On November 8, 1951, Yankees catcher Yogi Berra is voted the American League’s most valuable player for the first time in his career. St. Louis Browns’ ace pitcher and slugger Ned Garver almost won the award–in fact, a representative from the Baseball Writers Association of America phoned him and told him that he had won it–but after a recount it turned out that Berra had edged Garver out by a nose. “It’s great to be classed with fellows like DiMaggio and Rizzuto who have won the award,” Berra told reporters that night. “I sure hope I can win it a couple of more times, like Joe did.” He went on to be the league MVP twice more, in 1954 and 1955.
Berra had had a great season, for the most part–he’d been the Yanks’ leading slugger, with 27 homers and 88 RBI–but he’d had a dramatic slump near the end of the year. His teammate Allie Reynolds, meanwhile, had pitched two no-hitters in 1951, and Garver had won 20 games and batted .305 for the Browns, a “collection of old rags and tags” that had only managed to win 32 games that Garver wasn’t pitching. In the face of these performances, Berra was sure he wouldn’t win the award. “I was afraid I had blown it with the bad finish,” he said.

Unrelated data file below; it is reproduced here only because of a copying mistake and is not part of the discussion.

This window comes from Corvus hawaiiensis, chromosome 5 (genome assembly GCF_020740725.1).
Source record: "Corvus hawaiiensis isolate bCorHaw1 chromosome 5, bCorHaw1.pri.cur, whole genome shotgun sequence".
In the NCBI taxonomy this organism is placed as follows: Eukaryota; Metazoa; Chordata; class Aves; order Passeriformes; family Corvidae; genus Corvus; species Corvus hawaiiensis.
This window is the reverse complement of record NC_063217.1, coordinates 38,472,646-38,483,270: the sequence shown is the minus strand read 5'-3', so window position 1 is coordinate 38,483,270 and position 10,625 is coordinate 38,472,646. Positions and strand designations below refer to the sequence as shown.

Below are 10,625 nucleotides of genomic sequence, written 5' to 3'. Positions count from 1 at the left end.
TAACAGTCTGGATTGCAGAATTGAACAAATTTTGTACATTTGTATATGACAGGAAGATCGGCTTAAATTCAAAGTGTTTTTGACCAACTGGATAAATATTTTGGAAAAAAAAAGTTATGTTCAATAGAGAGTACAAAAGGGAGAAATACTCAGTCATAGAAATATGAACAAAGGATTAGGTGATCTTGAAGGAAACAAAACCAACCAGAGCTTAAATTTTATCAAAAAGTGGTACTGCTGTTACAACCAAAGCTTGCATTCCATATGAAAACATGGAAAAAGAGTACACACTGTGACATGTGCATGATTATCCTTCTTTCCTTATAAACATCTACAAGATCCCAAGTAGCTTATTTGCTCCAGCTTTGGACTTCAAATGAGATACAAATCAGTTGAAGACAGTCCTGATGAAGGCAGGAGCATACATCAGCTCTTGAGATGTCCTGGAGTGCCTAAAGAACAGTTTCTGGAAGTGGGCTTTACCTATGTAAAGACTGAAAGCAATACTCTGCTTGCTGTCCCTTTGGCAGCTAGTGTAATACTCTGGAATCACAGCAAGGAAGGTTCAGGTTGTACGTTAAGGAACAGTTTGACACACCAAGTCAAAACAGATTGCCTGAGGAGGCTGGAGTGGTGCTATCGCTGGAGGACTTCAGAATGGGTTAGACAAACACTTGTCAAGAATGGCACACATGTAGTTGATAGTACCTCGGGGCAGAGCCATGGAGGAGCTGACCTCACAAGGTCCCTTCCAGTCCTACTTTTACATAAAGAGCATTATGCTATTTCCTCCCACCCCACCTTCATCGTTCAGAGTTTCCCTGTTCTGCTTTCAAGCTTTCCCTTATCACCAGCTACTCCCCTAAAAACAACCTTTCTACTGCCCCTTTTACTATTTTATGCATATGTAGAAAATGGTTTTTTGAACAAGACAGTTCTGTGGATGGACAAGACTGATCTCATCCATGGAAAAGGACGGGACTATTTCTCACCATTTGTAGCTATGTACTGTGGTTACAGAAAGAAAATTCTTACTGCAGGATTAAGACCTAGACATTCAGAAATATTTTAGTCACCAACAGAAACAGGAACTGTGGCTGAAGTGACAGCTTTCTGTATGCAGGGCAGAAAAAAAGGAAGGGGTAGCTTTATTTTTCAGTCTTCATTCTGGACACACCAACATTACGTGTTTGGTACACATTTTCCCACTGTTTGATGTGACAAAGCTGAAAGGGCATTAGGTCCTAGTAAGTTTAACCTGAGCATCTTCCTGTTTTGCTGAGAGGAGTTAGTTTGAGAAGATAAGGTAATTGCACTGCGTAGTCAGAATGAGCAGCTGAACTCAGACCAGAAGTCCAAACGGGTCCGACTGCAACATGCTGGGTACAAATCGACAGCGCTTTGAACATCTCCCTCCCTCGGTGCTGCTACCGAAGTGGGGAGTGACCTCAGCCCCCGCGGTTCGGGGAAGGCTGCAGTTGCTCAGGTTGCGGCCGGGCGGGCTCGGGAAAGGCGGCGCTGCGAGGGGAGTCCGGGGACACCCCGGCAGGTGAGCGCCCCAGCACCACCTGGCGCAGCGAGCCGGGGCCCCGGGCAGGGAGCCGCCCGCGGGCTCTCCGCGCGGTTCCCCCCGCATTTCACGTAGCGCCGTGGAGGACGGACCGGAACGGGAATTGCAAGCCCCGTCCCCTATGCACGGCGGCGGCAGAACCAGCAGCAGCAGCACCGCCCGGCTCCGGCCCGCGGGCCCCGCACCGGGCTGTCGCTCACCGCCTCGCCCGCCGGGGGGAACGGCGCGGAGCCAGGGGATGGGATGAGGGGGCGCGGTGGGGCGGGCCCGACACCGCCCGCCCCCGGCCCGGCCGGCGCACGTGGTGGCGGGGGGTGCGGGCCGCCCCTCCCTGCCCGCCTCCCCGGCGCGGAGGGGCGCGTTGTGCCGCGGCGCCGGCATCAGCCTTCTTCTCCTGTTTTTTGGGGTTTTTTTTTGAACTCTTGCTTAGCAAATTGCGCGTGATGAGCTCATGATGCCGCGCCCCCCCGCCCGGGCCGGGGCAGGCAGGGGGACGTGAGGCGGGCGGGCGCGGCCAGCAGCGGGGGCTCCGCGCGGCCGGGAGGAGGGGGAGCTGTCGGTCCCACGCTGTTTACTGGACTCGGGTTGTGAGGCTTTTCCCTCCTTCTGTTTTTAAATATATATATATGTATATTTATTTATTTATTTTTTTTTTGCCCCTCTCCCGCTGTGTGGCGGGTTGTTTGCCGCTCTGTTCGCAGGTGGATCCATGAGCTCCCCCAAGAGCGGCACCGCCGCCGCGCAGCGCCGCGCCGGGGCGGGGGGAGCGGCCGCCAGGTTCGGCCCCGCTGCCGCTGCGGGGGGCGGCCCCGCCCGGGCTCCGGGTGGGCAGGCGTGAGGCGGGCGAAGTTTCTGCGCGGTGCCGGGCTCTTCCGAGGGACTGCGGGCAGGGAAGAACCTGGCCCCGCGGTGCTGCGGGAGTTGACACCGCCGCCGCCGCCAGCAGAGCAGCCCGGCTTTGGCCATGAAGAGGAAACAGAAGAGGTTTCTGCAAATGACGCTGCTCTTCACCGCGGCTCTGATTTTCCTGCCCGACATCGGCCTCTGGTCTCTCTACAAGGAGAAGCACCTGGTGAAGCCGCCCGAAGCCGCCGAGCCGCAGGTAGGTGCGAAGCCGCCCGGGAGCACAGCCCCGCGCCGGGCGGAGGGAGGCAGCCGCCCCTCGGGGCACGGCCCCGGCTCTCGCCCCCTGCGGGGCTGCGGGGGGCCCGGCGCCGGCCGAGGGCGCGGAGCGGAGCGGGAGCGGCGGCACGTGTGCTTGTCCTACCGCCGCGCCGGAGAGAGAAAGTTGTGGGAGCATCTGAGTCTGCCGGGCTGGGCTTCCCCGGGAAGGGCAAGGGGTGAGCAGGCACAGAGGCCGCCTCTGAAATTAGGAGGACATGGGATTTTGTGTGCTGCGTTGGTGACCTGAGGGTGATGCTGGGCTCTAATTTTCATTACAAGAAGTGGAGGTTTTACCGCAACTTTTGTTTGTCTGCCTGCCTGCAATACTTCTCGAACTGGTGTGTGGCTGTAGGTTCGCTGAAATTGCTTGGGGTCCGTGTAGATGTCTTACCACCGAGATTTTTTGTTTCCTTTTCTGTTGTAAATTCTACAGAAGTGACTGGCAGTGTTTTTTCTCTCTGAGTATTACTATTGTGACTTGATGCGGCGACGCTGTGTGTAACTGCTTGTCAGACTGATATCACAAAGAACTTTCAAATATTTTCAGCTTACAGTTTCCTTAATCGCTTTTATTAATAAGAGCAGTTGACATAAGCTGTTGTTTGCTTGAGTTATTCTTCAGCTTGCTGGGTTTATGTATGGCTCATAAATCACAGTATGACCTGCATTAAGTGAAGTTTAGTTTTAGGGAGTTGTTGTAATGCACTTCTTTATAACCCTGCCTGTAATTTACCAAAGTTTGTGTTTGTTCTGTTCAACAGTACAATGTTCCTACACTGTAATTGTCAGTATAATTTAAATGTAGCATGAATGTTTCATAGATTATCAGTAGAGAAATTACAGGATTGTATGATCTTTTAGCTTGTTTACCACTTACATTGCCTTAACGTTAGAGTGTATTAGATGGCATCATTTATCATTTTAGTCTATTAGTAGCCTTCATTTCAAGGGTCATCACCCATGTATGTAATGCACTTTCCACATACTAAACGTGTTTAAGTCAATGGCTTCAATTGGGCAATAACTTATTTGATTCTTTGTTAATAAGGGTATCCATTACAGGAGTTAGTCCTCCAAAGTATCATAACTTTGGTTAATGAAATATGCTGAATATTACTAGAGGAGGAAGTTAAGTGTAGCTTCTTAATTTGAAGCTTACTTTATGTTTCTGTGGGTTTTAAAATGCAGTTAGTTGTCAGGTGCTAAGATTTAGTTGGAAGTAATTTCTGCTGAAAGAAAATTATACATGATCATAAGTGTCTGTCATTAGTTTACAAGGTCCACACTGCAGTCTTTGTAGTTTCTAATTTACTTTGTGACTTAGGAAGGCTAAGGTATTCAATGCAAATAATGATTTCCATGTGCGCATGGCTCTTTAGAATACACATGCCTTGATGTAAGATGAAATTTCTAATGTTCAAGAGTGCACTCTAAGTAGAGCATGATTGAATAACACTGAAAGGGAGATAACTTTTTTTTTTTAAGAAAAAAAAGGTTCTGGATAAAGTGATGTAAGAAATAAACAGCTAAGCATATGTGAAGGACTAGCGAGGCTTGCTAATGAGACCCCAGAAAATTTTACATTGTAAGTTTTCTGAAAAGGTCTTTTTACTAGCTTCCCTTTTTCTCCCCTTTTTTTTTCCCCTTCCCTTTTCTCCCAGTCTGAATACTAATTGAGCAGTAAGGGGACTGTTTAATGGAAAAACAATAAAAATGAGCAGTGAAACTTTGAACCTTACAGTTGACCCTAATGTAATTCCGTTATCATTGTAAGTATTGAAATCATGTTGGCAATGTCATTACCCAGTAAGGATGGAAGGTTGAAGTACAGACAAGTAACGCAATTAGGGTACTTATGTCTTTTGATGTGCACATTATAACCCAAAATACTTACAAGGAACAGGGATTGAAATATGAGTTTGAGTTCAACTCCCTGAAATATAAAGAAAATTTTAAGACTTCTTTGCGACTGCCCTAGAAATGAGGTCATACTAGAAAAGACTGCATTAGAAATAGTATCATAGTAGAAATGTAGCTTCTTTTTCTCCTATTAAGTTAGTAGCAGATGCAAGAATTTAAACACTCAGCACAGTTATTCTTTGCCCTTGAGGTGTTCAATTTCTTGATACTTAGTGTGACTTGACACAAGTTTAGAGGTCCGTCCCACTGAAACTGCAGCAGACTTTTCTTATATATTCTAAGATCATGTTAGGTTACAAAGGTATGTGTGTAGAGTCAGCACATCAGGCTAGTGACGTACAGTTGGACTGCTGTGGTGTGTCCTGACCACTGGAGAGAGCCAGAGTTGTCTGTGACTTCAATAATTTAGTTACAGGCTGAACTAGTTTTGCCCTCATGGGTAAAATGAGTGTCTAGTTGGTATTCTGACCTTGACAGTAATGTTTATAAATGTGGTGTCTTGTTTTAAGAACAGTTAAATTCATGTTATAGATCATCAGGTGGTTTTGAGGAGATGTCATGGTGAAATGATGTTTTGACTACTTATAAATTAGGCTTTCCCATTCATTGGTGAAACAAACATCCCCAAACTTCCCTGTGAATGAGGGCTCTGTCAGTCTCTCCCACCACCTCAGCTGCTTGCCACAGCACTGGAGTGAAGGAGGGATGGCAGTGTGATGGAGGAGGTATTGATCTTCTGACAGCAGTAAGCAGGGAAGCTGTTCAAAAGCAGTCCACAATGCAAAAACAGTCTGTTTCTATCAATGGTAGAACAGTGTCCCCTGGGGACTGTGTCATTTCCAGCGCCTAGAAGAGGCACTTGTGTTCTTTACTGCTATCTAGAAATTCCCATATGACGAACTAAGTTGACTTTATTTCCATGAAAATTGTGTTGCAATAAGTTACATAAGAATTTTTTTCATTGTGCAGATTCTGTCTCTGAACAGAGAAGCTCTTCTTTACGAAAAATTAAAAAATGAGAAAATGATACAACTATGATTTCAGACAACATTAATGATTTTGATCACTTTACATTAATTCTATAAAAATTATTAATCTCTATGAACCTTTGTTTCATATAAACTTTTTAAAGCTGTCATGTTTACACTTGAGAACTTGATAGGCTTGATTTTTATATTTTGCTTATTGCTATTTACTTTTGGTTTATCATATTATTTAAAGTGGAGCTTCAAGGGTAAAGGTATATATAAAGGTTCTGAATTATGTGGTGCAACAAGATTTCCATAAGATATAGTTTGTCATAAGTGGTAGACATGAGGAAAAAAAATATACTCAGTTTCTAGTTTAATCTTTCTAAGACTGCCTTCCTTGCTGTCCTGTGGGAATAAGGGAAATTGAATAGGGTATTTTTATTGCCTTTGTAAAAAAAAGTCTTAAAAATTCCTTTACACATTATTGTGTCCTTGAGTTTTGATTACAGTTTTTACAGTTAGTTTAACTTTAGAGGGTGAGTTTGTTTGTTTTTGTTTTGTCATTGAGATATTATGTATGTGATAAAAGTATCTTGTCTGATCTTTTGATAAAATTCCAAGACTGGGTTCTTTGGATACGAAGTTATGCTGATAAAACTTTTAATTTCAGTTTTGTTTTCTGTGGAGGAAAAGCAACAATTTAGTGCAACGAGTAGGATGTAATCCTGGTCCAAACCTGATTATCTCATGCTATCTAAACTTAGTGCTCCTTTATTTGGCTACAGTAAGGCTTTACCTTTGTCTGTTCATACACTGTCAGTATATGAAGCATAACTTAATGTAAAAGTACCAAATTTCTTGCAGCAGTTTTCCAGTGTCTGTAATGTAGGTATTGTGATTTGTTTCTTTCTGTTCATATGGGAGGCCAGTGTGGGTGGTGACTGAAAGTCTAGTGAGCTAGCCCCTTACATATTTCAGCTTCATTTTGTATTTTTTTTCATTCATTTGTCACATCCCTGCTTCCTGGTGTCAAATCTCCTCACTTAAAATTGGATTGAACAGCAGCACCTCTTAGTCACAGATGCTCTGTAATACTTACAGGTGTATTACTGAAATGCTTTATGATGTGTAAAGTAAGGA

In fact, it was one of the closest MVP races ever. Each member of the baseball writers’ association voted by naming the league’s 10 best players and then ranking them. A first-place vote got a player 14 points; second place was worth nine, third place eight, and so on. When the votes were tallied, the player with the most points overall won the MVP. Berra, Garver and Reynolds actually had the same number of first-place votes–six each–but Yogi squeaked by on his second-, third- and fourth-place points. (His final score was 187; Garver’s was 157; and Reynolds’ was 125.)
Berra was only the second catcher to win the AL MVP prize. (Mickey Cochrane was the first.) That same year, another catcher–Roy Campanella of the Dodgers–was the NL MVP.